This is not necessarily a post about Donostia but it is about a huge part of my everyday life here so I suppose it’s about time to post about my students.
“I couldn’t leave without saying goodbye to my Irish mother,” said a 20 year old to me as he left my school in Dublin last year. I was 23 at the time. The hysterical laughter of my colleague echoed from the staff room.
This is my life. I collect students and their problems and their ups-and-downs and I take on everything they’re going through and I’m interested in their lives and their stories and I enjoy it. It’s one of the reasons why I love my job. It’s one of the reasons why I’m frequently drained of energy. It’s one of the reasons why I’m doing this years after I was supposed to “figure out what I’m doing with the rest of my life.” Not gonna lie guys, I think this is it.
I have always been the counselor. It’s a role I’m accustomed to and generally it’s where I’m known to perform best. It is what I hope makes me good at my job and so I’ve accepted the responsibilities that come with it. When I started teaching, I noticed that for once in my life, this aspect of my personality was bringing me up rather than down. Instead of dwelling on the sadness of the problems of others, I could offer some constructive advice and see rewarding results. However it did also lead to people crying on me.
Evidently I experienced some relatively minor incidents in Dublin as I only had fully-grown adults under my wing but now as I mark almost five months in the Basque Country working with its young adults and kids, I’ve begun to realise that I’ve fallen into the trap of letting this lot in. It was Parent’s Day on Friday and I had one translator who remarked upon how I was quite emotional about my students and I had this moment of confusion about whether they meant the remark in a positive or negative way. I find it hard to comprehend how anyone could spend intense time with anyone a few times per week and not be somewhat concerned about their welfare after listening to what they say in class or what they’ve written in their compositions. I think that this particular person was not trying to patronize me but it has brought to my mind the attitude that does exist among some teachers that you should distance yourself from students and not get involved. Getting involved is genetic and possibly my middle name and I’ve grown to accept that when faced with this type of mindset, I will usually crush right through it in one violent force of empathy.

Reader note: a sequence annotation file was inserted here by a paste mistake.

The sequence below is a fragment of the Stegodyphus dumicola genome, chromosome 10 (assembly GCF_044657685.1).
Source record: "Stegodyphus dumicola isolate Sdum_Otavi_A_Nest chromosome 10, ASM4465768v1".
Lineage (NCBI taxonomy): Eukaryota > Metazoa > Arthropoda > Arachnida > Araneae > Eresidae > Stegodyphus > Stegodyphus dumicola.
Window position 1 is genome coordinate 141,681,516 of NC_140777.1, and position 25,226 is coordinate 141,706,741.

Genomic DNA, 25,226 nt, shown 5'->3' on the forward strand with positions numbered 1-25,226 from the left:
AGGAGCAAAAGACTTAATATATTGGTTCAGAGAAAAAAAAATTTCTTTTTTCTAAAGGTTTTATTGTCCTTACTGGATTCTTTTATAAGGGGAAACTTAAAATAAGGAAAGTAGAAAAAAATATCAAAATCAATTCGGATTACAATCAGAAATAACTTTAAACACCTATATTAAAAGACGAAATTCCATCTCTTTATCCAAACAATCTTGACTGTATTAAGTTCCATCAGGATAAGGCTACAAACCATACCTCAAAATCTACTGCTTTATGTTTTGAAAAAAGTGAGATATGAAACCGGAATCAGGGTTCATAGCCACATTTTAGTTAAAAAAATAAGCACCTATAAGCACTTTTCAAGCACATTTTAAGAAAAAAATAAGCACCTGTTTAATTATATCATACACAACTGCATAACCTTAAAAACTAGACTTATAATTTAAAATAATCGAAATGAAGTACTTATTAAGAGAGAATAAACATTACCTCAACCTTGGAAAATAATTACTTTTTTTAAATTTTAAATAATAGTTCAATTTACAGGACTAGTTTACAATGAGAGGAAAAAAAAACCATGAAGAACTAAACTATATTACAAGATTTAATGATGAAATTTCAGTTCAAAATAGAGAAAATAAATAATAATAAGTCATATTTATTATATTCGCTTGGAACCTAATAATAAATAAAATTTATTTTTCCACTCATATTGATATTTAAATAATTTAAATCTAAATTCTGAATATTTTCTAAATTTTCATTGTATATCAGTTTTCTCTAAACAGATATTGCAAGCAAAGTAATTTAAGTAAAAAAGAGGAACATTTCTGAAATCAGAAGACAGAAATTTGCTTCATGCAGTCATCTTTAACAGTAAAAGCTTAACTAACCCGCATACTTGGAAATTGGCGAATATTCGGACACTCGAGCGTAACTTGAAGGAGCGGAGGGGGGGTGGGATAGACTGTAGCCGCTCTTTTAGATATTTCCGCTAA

I see the teens and kids I meet here as little reflections of the future and honestly what I’m seeing isn’t great. I see creative, gifted kids who are bursting with promise and on medication for hyperactivity. I see supremely mature and together teenagers who are surprised when they laugh in class, ask me if new expressions are useful for the C.A.E. and miss lesson after lesson because of crippling, mysterious “headaches.” I’ve experienced one extremely bubbly and happy fifteen year old let slip during a speaking assessment that her friend had “fallen” off something high and died a few years ago. And all of this worries me.
What I’ve seen of the educational system in Spain is far from impressive. There are the smart kids who are trying to carve their path to university. but it is a path that doesn’t end with “here’s everything you’re looking for” but a giant “what next?” and they are not prepared to face that. I see depression, anxiety and headaches that could continue until someone can’t take it anymore. I see pill after pill being swallowed to stifle something pervasive that lurks under all of this and finally I just have to say..what is the point? What is the point of killing yourself slowly with stress and anxiety to be the best?